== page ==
The first thing Bobby did was welcome us to Agra and emphasize that we were not his customers, we were his guests and he would look after us while we were in his home. He loved his city and would share that love with us throughout our time there. It was all very comforting and we gave each other relieved grins, feeling confident that we had at last found someone we could trust.

Bobby pulled off the road at a small hotel near the main gate of the Taj and gave us the low-down on all the scam artists at the gate and inside. He also warned us that the security at the gate will allow in only water, phones, cameras and passports. Anything else is confiscated and thrown away or taken home by someone. I had read similar things on travel sites so we left our cords, external battery and food with him and set off ready to face the chaos that lay ahead. We arranged to meet back at the hotel after we were through.

After a few hours of successfully navigating the Taj and feeling proud of ourselves for again avoiding the scams, we headed back to the hotel meeting point. Next up for the day was coffee in whatever form we could find since the train station had not been able to give me my fix and I was running on caffeine fumes from a desperation tea. We wove our way through the streets, back to the hotel entrance. No tuktuk. No Bobby. Maybe he parked around the corner or down the street a bit. No tuktuk. Maybe he was inside the hotel, taking a break from the heat. No Bobby.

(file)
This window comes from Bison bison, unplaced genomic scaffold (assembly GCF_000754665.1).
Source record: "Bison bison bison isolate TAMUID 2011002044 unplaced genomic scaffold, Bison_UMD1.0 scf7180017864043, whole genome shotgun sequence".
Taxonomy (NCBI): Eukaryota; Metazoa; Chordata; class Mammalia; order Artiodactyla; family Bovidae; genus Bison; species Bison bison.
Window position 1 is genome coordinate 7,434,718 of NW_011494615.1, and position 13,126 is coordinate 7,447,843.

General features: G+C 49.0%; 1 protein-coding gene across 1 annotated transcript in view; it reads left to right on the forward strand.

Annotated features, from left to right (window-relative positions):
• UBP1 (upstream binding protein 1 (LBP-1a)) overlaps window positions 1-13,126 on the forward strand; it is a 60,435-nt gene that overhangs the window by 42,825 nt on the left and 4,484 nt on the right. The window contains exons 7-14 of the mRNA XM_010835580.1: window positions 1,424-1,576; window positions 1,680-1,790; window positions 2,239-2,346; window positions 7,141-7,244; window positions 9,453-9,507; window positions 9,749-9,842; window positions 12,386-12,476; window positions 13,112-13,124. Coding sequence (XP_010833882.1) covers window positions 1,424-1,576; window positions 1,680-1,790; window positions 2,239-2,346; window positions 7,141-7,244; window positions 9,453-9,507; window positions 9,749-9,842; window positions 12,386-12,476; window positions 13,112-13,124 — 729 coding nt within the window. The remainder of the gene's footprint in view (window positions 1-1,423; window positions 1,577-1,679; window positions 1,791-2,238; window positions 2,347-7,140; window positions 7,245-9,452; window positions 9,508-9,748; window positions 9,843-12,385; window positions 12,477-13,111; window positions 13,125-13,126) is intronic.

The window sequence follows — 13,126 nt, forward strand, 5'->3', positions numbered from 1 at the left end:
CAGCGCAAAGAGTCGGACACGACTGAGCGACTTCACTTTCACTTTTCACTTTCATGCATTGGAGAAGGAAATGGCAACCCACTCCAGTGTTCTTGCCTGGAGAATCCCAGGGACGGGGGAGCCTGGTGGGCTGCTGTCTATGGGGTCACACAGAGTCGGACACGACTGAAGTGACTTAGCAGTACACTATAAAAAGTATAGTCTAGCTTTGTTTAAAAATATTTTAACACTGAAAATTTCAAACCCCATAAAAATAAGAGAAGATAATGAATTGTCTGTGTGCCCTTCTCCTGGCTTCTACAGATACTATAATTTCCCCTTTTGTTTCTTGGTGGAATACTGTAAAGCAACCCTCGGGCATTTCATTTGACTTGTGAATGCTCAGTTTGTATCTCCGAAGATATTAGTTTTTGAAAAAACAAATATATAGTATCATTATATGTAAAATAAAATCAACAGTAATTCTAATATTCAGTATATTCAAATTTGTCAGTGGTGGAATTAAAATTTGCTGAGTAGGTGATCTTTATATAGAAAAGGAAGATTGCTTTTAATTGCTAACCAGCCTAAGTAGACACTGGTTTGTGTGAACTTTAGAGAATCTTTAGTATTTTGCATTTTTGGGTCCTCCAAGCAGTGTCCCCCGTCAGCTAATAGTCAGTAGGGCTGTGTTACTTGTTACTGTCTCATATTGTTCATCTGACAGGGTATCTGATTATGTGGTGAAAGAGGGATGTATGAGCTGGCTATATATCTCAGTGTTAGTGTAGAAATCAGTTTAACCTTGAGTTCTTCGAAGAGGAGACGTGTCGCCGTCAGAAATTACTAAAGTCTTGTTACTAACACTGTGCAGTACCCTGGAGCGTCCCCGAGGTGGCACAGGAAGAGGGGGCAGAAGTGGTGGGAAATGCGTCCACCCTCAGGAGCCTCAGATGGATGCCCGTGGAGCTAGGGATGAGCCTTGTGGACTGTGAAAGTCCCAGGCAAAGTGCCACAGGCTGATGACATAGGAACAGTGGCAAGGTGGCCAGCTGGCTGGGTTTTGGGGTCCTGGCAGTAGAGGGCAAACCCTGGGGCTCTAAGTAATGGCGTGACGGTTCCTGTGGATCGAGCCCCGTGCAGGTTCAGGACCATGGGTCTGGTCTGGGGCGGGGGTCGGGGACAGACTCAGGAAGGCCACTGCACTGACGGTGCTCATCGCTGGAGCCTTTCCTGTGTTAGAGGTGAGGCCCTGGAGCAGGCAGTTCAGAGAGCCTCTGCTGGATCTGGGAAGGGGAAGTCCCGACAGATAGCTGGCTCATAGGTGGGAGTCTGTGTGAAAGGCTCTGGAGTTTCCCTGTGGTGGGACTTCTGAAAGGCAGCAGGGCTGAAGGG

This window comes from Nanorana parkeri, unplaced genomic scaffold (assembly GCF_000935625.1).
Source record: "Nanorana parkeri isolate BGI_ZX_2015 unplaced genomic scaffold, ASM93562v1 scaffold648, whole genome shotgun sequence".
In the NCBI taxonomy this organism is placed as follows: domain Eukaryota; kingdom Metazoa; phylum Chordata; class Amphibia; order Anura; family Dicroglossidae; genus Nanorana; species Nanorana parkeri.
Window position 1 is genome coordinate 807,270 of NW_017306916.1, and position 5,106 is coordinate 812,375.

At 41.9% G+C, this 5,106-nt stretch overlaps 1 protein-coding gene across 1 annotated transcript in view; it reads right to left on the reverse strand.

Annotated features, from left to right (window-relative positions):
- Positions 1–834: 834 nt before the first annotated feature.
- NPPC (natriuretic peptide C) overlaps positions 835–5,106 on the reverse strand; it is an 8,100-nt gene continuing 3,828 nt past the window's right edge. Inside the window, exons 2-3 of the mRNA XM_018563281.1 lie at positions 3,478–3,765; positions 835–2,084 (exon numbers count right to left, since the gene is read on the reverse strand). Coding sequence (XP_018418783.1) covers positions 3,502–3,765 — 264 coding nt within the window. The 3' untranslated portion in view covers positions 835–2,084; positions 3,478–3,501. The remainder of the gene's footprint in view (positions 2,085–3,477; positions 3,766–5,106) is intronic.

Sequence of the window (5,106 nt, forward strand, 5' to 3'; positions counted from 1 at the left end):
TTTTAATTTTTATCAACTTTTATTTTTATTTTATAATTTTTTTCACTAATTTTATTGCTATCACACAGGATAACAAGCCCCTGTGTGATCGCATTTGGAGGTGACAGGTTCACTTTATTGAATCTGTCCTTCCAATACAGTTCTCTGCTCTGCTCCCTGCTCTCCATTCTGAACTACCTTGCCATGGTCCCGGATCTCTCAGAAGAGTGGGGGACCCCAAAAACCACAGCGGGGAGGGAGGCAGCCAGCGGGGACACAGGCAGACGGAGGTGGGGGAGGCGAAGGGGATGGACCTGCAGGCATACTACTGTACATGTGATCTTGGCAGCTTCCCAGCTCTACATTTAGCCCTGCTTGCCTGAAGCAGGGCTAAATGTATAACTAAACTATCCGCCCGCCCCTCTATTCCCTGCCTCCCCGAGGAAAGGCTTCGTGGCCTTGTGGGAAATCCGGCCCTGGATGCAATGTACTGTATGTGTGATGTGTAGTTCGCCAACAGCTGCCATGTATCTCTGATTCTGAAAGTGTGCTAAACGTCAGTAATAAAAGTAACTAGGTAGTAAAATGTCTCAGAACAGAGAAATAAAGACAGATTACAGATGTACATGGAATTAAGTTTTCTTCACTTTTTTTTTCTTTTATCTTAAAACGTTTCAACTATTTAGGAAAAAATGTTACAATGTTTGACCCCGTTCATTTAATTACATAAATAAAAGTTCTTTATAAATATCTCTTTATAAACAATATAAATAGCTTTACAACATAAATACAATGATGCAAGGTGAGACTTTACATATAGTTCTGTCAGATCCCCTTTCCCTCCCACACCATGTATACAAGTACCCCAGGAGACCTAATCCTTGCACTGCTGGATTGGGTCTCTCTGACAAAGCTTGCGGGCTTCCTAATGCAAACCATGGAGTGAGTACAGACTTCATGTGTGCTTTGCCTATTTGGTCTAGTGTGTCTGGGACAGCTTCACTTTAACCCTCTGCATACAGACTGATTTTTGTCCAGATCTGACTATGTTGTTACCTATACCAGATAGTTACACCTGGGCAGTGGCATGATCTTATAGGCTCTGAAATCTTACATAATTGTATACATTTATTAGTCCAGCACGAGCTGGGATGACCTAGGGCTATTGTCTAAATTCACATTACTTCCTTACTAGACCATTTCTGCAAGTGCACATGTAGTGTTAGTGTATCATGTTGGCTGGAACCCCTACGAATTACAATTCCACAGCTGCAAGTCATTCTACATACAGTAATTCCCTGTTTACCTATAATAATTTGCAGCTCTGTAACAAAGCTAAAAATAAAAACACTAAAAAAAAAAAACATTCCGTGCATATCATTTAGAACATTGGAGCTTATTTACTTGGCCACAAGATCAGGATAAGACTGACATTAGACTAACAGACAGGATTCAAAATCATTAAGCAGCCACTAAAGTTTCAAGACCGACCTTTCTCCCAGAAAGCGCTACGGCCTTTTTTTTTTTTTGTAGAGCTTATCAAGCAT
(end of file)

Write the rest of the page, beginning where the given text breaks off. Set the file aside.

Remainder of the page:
With a sinking feeling in our guts we asked at the hotel and the men inside glanced nervously at each other. One took out his old-school brick cell phone and told us repeatedly he would call his uncle and we could wait inside. The reality of the situation began to sink in. We had given our things to an Indian man named “Bobby.” While not a crushing blow, the external battery was certainly worth more than the 600rupee we were paying him for the day. We had not even thought to get this man’s real name, phone number or license plates. If we decided it was worth the trouble of reporting, how am I going to look a police officer in the eye and say that we’re looking for “Bobby” and that’s all we have to go on? But in all truthfulness, the sinking feeling had very little to do with losing some of our things. We had trusted Bobby and we didn’t want to be wrong about that.